Bootable disk for OldWorld NuBus PB 5300? - Powerpc

This is a discussion on Bootable disk for OldWorld NuBus PB 5300? - Powerpc ; I'm trying to install ANY linux distro on a PowerBook 5300cs and running into so many problems it's silly. Hardware: PB5300cs, 16MB RAM, 500MB IDE, 512K VRAM (640x480x8) Floppy drive + serial port. No ethernet. No CDROM. I've got the ...

+ Reply to Thread
Results 1 to 4 of 4

Thread: Bootable disk for OldWorld NuBus PB 5300?

  1. Bootable disk for OldWorld NuBus PB 5300?

    I'm trying to install ANY linux distro on a PowerBook 5300cs and running
    into so many problems it's silly.

    Hardware: PB5300cs, 16MB RAM, 500MB IDE, 512K VRAM (640x480x8)
    Floppy drive + serial port. No ethernet. No CDROM.

    I've got the 500MB drive partitioned as follows: 240MB Linux, 50MB
    swap, 210MB MacOS. I currently have 110MB free on the MacOS side and
    would like to place the base packages of ANY distro in a folder and have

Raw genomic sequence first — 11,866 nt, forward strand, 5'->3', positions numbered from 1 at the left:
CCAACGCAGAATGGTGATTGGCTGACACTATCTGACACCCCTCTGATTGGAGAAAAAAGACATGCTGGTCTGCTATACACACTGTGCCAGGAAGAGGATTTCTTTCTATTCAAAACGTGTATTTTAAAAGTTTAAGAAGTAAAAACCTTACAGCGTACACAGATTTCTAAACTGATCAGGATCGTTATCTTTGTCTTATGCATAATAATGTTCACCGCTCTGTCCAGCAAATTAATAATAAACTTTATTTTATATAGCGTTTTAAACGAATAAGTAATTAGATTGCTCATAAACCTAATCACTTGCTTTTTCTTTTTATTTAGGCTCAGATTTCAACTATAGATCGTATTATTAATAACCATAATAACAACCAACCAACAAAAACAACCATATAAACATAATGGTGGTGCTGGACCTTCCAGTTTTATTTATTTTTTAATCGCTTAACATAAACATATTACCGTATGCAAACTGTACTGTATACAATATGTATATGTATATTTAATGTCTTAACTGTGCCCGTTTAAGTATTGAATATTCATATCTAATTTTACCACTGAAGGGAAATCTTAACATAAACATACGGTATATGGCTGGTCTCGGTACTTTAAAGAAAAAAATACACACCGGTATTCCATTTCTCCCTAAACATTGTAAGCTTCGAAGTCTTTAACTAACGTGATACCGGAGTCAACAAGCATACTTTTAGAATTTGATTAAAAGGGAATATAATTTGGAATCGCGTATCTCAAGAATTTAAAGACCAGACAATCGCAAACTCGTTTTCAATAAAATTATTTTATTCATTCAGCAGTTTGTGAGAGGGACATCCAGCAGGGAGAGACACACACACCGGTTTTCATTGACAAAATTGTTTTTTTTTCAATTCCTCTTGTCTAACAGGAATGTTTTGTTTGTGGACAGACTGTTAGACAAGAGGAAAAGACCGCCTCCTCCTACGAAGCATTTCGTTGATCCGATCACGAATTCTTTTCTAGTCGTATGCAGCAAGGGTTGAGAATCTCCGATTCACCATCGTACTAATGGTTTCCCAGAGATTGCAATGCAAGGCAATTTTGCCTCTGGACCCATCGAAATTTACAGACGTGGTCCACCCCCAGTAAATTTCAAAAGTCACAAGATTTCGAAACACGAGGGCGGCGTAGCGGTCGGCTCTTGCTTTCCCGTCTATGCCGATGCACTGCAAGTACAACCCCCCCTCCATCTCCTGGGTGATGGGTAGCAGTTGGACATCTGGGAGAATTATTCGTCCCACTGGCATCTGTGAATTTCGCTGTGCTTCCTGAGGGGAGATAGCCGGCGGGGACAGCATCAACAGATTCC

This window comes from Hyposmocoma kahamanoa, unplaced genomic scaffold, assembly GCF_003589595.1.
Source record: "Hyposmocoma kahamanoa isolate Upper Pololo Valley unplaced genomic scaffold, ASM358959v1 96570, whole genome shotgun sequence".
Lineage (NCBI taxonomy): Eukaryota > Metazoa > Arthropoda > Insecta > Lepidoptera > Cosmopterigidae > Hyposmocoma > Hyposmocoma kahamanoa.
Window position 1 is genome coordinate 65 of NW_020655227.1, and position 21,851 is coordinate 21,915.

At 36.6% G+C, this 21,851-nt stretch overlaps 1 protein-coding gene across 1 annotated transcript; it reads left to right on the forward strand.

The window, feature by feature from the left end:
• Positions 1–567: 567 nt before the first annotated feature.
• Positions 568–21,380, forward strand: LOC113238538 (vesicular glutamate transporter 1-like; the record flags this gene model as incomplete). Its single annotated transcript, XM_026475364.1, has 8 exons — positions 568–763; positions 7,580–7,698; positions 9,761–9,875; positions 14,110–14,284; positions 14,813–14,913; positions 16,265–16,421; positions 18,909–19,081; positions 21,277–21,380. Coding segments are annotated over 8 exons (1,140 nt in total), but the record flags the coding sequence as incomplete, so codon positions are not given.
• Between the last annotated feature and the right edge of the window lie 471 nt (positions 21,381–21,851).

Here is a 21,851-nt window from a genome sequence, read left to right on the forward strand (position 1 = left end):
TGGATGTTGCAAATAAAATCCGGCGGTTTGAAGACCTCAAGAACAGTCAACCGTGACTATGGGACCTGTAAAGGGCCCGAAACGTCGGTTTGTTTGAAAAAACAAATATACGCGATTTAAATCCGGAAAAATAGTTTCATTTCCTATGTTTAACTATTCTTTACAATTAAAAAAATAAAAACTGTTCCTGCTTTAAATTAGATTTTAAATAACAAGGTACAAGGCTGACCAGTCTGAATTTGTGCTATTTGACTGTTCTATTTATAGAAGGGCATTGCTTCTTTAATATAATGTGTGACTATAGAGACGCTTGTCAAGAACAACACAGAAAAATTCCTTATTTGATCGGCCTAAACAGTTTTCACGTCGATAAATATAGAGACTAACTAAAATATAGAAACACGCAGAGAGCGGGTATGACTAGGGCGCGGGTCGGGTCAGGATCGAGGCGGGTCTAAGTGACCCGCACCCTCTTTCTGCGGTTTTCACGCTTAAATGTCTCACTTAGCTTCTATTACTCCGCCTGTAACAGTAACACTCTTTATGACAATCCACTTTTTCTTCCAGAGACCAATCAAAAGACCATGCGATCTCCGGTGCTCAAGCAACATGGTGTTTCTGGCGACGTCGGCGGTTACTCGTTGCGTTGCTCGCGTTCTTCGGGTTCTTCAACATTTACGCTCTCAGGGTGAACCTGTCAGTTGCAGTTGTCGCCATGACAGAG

them installed. Once there I could PPP my way through the serial port
    to the rest of what I need.


    1) The mkLinux extension will boot the stock "Mach Kernel" and load a
    vmlinux+installer. However, the installer can only install via network
    or CDROM. It can't mount the MacOS partition, and when I Ctrl-Z out of
    it I can't mount a floppy, load modules, or anything else that could
    bootstrap the process.

    2) The "Mach_Kernel" from is the only
    other kernel I've found that won't hang on the splash screen of the
    mkLinux booter (as in it will emit some kind of output on the screen).
    However, after it comes up the keyboard doesn't work.

    3) I have no clue if the mach_options= line in lilo.conf is actually
    doing anything.

    Does anyone have a kernel that I can boot from floppy and land on a
    prompt with, that can mount HFS? I'm just getting very agitated that